What does it mean to be part of an “imagined community”? For the concept’s founding father, Benedict Anderson, it means the things that make people feel bonded together in a community exist within one’s mind. He was primarily talking about nations, stating that they are “…imagined because the members of even the smallest nation will never know most of their fellow-members, meet them, or even hear them, yet in the minds of each lives the image of their communion” (Anderson, 1983, p. 6). Anderson’s ideas can also be applied to the eLearning space. You can’t physically hear, see, or meet your fellow peers. In your mind, however, you know they’re partaking in the same eLearning experience as you.
eLearning spaces don’t have to only be imagined. Our very own Terra Events brings the imagined community of eLearning to life, albeit virtually. With Terra Events, companies create live conferences where users have the opportunity to meet others and interact in real time.
Keep reading to explore how Terra Events fosters an imagined eLearning community!
With Terra Events, borders are collapsed, and bridges are built. The geographical barriers that may keep participants separated or unable to attend company events and conferences no longer exist. Our designers and developers make the event space look and feel like an in-person conference without the headaches that often come along with event planning!
One example of how Terra Events does this is through simulating environments with several event spaces. We work with clients to create customized virtual worlds that simulate an array of environments. We’ve designed dazzling cityscapes, underwater adventures, videogame worlds, and even Tolkien-like adventures. Attendees then explore different rooms focused on specific tasks. These often include completing courses, meeting virtual vendors, attending live events, playing games, and more. This virtual functionality bridges the imagined space of a digital conference and makes it a tangible experience for participants. What would otherwise be imagined through text becomes actualized through images and real-time interaction.
Whether clients aim to deliver larger keynote lectures or smaller workshops, Terra has the ability to draw a crowd. With virtual rooms made to simulate auditorium stages, attendees are able to transform their home office chair right into an auditorium seat (with an endless amount of their favorite refreshments and snacks right within their grasp).
Instead of simply imagining other like-minded attendees at a virtual event, Terra enables participants to connect and interact with one another. In this way, Terra encourages active participation and engagement as opposed to passive consumption.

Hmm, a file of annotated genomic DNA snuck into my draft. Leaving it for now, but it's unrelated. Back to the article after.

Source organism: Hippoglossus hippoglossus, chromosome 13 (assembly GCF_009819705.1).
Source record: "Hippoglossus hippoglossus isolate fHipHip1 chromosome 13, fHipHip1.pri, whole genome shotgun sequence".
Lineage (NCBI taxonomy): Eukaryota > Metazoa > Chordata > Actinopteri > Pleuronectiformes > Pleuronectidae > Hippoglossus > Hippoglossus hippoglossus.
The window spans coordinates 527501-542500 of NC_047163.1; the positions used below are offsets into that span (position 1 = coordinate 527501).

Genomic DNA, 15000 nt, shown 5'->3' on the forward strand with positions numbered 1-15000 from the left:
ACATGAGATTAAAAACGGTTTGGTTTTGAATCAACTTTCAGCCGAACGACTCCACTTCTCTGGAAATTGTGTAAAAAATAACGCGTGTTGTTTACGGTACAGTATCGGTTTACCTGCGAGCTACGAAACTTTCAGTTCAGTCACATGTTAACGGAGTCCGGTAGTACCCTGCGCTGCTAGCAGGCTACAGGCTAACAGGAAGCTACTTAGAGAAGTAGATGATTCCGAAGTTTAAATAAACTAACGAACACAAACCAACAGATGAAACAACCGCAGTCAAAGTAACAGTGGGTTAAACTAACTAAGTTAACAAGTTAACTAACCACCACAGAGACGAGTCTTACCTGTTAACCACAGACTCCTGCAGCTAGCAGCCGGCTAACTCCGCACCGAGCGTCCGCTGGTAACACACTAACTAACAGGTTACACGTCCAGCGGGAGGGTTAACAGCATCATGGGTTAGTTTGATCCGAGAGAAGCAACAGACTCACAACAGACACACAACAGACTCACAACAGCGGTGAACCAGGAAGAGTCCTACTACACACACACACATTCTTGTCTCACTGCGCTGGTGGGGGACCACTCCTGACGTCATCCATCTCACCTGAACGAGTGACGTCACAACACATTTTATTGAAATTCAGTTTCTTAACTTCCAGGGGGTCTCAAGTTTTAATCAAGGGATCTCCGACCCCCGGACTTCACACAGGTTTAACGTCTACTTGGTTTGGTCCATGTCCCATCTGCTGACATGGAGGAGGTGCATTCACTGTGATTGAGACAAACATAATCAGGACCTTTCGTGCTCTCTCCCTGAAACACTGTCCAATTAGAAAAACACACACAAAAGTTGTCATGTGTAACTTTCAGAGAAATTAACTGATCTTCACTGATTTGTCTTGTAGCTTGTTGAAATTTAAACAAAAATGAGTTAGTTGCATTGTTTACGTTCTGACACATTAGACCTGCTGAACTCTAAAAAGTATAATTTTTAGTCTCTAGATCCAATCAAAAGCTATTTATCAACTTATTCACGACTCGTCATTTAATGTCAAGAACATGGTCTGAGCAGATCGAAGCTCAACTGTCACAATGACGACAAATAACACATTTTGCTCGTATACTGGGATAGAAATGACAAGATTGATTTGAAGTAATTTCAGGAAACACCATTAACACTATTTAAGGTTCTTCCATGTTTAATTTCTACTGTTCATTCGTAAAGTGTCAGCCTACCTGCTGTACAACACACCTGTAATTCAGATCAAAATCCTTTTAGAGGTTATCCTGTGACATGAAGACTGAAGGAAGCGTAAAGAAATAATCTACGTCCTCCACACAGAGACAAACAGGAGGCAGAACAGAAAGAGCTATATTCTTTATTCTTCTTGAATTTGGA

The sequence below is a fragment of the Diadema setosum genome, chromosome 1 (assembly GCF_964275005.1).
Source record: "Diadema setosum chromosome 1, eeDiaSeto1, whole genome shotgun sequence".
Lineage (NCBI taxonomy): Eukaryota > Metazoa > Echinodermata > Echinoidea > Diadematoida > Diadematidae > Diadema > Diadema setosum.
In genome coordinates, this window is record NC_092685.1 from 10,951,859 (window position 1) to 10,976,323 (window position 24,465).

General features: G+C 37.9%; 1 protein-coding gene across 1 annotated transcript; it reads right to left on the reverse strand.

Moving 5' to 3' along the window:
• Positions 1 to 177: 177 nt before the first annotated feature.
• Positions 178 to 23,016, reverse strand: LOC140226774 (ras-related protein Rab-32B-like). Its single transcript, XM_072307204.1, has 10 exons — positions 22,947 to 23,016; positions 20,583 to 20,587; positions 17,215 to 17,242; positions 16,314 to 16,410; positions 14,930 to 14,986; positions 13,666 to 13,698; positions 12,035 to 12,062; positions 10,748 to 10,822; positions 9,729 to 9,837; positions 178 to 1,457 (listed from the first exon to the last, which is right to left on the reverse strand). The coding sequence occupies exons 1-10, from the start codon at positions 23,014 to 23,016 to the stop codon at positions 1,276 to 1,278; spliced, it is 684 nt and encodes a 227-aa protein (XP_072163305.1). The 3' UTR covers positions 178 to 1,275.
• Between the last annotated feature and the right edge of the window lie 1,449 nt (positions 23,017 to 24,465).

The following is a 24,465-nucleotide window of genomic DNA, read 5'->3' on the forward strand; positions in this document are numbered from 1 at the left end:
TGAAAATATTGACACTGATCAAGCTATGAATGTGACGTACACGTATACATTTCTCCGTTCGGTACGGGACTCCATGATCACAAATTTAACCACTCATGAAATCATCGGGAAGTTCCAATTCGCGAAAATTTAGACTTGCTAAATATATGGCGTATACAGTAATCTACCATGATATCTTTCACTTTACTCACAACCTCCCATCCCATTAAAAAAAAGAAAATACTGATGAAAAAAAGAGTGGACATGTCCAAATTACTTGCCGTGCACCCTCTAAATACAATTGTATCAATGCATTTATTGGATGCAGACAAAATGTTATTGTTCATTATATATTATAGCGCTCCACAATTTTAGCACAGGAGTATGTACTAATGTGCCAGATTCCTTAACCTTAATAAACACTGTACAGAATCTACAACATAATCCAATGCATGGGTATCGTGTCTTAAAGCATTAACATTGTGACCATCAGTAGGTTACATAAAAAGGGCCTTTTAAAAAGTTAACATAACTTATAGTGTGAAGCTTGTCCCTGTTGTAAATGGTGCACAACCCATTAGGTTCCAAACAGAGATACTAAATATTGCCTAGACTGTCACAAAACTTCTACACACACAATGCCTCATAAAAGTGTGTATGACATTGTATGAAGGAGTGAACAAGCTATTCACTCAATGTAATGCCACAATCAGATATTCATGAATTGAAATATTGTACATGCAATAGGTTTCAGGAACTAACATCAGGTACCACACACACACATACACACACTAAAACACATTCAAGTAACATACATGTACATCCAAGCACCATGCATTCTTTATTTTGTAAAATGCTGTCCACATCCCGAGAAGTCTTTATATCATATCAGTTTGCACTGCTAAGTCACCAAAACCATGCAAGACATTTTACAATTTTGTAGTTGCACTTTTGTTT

Attendees are able to connect with one another in a number of creative ways. First, users curate public, personal profiles to give an idea of who they are before even meeting anyone. Want to get to know someone better? Similar to your favorite social media platforms, Terra allows users to send a connection request before diving into their DMs. Users can choose to keep chatting via direct messaging or meet new pals face-to-face in a live video chat.
While networking and connecting often happen more organically during in person interactions, virtual functions are actually an introvert’s best friend — people who may feel more reserved in large groups actually have the time and space to connect with others at their leisure without feeling overwhelmed!
With more and more social activities making their way into the Web 2.0 world, the fear is that we may lose the connections afforded by face-to-face interactions that work to build and maintain communities. While virtual affairs may never replace the unparalleled energy of in-person interactions, we can take solace in knowing that building and sustaining communities can never be completely eradicated. So long as humans keep craving a sense of community, event platforms like Terra will continue to act as the bridge that keep borders of geographically displaced parties flowing in an open stream of imagined and actualized connection.
Anderson, B. (1983). Imagined Communities: Reflections on the Origin and Spread of Nationalism. London, UK: Verso.
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